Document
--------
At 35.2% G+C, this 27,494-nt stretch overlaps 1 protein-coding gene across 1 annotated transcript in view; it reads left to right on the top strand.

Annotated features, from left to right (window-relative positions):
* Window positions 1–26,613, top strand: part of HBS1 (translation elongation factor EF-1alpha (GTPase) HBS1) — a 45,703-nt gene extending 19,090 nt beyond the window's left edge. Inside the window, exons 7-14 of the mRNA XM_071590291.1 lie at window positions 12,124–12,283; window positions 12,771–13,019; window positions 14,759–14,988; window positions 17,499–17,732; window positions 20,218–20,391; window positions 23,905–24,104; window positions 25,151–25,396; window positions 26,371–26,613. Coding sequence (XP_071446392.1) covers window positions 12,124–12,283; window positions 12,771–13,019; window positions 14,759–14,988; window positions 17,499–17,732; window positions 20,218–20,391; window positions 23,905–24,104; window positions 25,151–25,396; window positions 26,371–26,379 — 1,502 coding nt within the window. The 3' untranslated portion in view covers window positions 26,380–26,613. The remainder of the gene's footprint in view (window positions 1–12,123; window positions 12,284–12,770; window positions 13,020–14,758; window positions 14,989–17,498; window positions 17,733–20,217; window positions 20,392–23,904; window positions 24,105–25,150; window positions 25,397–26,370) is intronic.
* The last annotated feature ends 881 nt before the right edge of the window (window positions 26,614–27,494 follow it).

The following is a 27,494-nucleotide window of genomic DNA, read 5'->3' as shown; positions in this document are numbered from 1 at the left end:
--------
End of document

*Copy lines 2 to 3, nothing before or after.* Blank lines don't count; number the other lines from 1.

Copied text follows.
Annotated features, from left to right (window-relative positions):
* Window positions 1–26,613, top strand: part of HBS1 (translation elongation factor EF-1alpha (GTPase) HBS1) — a 45,703-nt gene extending 19,090 nt beyond the window's left edge. Inside the window, exons 7-14 of the mRNA XM_071590291.1 lie at window positions 12,124–12,283; window positions 12,771–13,019; window positions 14,759–14,988; window positions 17,499–17,732; window positions 20,218–20,391; window positions 23,905–24,104; window positions 25,151–25,396; window positions 26,371–26,613. Coding sequence (XP_071446392.1) covers window positions 12,124–12,283; window positions 12,771–13,019; window positions 14,759–14,988; window positions 17,499–17,732; window positions 20,218–20,391; window positions 23,905–24,104; window positions 25,151–25,396; window positions 26,371–26,379 — 1,502 coding nt within the window. The 3' untranslated portion in view covers window positions 26,380–26,613. The remainder of the gene's footprint in view (window positions 1–12,123; window positions 12,284–12,770; window positions 13,020–14,758; window positions 14,989–17,498; window positions 17,733–20,217; window positions 20,392–23,904; window positions 24,105–25,150; window positions 25,397–26,370) is intronic.